2. This family happens to be featured on “All-American Muslims.” You note that this all-American family is  under attack (harm) simply because they are Muslim by some members of a fringe fundamentalist sect-based group in Florida (“them”).
  3. Our (“us”) American ways of respect for diversity and individualism (group, fairness) and even our Constitution (authority) are being mocked by these attackers.
  4. Luckily, most Americans recognize that the Jaafars and the rest of the families on the show are just like us, and have responded with overwhelming support.

Lowes will be the loser in this fight if you continue to align with the fringe group rather than with mainstream America. I hope you see the error of this decision and come back into the mainstream and support this show.

That’s a good template for such a letter, although it’s rough, and quickly dashed out as an illustration for a blog post. The key point is that I am tying all of the key moral dimensions into the argument, instead of just relying on fairness and harm, which often happens in these cases.

Note that I’m not being “objective” about this story – I believe the Florida Family Foundation have just as much right to their opinions as I do to mine, but I don’t think that automatically makes their position equally valid. A typical trope in modern journalism is to treat both sides of a controversy as equally legitimate, even if they really aren’t. I don’t deny Florida Family Foundation the right to talk, but I don’t think that makes what they say valid.

Occupy Wall Street is Telling a Morally Compelling Story

(OMG – had the link to Jonathan Haidt’s TED Talk wrong! Fixed now.)

One reason the “Occupy” movement has resonated so well is that they are NOT making an “enlightenment-type” argument, with positions and statements and platforms. Instead, it’s a lot of people (group members, “people just like us”), sharing their stories (stories are much better for engaging other people), and showing how fairness has been violated, how authority (such as the Bible and the law, and of course how local police have often been seen as oppressive) has been violated, and showing how purity and sanctity have been violated (e.g., by doing a great job of cleaning up after themselves).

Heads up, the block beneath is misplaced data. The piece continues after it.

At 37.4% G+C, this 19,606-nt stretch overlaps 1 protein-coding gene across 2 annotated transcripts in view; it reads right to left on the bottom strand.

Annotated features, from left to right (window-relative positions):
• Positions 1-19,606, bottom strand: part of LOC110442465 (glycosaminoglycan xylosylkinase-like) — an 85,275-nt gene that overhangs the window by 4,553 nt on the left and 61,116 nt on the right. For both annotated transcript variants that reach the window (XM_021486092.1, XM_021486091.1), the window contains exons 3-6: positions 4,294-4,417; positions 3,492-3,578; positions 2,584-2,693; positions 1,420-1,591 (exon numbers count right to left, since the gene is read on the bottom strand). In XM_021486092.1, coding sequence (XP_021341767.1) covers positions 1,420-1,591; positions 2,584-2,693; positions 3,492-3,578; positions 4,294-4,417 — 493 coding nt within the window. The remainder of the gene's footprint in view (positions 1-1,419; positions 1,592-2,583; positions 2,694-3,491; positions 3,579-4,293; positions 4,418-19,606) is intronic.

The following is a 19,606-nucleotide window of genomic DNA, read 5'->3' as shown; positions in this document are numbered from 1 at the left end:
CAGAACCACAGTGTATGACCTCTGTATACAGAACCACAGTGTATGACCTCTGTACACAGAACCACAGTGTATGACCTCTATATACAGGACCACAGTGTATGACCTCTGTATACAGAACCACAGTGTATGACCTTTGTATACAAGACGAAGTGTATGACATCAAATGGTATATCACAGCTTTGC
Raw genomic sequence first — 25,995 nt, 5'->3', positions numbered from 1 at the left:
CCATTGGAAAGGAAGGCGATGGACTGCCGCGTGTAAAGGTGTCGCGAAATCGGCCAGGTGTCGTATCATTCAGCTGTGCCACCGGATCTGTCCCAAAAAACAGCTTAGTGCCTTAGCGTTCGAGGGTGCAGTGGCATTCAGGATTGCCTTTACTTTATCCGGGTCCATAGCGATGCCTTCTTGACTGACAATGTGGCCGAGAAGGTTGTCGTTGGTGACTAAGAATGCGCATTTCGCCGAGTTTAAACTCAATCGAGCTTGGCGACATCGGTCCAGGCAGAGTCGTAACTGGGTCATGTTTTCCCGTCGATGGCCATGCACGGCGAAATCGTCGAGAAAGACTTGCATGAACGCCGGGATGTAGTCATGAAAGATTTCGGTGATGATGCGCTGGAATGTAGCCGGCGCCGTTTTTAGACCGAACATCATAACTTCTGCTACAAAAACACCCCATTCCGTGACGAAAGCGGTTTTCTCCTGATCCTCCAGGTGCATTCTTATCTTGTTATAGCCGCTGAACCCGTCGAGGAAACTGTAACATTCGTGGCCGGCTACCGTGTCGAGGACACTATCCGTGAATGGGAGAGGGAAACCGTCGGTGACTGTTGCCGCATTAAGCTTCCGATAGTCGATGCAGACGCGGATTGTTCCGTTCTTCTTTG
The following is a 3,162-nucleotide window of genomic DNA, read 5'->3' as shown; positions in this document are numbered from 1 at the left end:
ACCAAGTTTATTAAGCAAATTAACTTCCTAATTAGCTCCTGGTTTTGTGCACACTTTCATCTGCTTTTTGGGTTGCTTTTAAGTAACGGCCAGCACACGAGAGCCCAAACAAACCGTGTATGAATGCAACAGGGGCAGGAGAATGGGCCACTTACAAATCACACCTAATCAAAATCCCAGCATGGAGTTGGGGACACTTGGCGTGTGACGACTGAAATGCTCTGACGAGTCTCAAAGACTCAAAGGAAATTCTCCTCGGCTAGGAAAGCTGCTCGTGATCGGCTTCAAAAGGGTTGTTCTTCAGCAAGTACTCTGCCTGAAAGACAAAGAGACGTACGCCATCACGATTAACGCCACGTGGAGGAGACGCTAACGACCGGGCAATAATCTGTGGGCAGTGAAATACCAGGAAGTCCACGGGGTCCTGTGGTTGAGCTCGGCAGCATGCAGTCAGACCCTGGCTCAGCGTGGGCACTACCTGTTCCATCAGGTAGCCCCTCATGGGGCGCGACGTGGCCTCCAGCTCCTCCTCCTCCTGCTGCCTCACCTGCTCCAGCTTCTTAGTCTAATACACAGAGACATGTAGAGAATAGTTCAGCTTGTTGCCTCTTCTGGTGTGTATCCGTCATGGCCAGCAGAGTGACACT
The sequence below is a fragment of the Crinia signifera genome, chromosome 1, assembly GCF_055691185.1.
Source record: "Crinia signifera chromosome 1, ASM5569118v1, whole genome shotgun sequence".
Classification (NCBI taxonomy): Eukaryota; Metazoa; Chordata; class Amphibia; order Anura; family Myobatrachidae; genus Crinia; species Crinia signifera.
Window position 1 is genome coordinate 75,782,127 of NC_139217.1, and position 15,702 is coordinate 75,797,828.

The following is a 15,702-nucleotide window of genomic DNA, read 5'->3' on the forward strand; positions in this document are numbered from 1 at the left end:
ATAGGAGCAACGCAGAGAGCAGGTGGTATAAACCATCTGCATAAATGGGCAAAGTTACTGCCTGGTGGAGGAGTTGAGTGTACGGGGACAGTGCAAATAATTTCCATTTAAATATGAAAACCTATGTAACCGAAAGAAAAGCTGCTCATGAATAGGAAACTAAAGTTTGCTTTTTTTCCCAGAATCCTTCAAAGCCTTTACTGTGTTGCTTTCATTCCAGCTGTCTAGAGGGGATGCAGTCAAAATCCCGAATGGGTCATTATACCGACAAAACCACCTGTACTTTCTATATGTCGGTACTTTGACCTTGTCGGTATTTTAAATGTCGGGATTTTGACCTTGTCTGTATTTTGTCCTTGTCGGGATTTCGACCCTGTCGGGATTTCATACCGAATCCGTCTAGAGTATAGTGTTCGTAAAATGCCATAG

The story of Occupy Wall Street (OWS) – both from the OWS movement itself, as well as the attacks against it  – is totally aligned with Jonathan Haidt’s taxonomy of moral dimensions (link to excellent TED Talk) that I talked about in a previous post. (The dimensions are fairness, harm/safety, group membership, respect for authority, and a purity/sanctity dimension – liberals often focus on the first two and give short shrift to the last three). Looking at the OWS story, we see the following:

  • The “We are the 99%” message creates an “us vs. them” situation where more or less everyone can be “us,” and the “them” is a small but immensely powerful and privileged group. It’s a very effective story – nearly everyone can look at their paycheck and say “Oh, I’m definitely not making $1 million per year, and I’m a long way from that, too.”
  • And their own actions – cleaning up after themselves, being non-violent – is clearly respectful and sanctimonious, in the good sense of the word. They are clearly taking care of their environment, playing by the rules, cleaning up after themselves, and all that. So the purity/sanctity thing is happening.
  • Of course fairness is at the heart of the argument, and they’re all over that.